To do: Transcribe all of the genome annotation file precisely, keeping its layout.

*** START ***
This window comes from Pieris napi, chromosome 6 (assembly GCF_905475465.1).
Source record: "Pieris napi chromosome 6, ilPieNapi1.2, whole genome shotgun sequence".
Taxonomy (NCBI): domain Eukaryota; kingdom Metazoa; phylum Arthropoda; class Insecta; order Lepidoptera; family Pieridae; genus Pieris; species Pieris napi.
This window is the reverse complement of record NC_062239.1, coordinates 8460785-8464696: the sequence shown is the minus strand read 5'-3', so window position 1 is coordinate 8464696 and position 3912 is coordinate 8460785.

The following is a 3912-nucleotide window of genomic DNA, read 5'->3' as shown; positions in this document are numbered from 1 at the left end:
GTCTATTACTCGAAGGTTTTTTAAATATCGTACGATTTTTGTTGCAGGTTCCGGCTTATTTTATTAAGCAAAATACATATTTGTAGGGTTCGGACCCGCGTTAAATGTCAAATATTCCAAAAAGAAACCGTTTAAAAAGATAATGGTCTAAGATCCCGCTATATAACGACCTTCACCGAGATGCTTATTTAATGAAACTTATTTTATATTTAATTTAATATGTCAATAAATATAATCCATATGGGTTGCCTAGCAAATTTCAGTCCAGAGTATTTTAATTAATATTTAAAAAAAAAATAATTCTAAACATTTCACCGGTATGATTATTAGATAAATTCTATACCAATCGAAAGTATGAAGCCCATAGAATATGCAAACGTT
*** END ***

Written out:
This window comes from Pieris napi, chromosome 6 (assembly GCF_905475465.1).
Source record: "Pieris napi chromosome 6, ilPieNapi1.2, whole genome shotgun sequence".
Taxonomy (NCBI): domain Eukaryota; kingdom Metazoa; phylum Arthropoda; class Insecta; order Lepidoptera; family Pieridae; genus Pieris; species Pieris napi.
This window is the reverse complement of record NC_062239.1, coordinates 8460785-8464696: the sequence shown is the minus strand read 5'-3', so window position 1 is coordinate 8464696 and position 3912 is coordinate 8460785.

The following is a 3912-nucleotide window of genomic DNA, read 5'->3' as shown; positions in this document are numbered from 1 at the left end:
GTCTATTACTCGAAGGTTTTTTAAATATCGTACGATTTTTGTTGCAGGTTCCGGCTTATTTTATTAAGCAAAATACATATTTGTAGGGTTCGGACCCGCGTTAAATGTCAAATATTCCAAAAAGAAACCGTTTAAAAAGATAATGGTCTAAGATCCCGCTATATAACGACCTTCACCGAGATGCTTATTTAATGAAACTTATTTTATATTTAATTTAATATGTCAATAAATATAATCCATATGGGTTGCCTAGCAAATTTCAGTCCAGAGTATTTTAATTAATATTTAAAAAAAAAATAATTCTAAACATTTCACCGGTATGATTATTAGATAAATTCTATACCAATCGAAAGTATGAAGCCCATAGAATATGCAAACGTT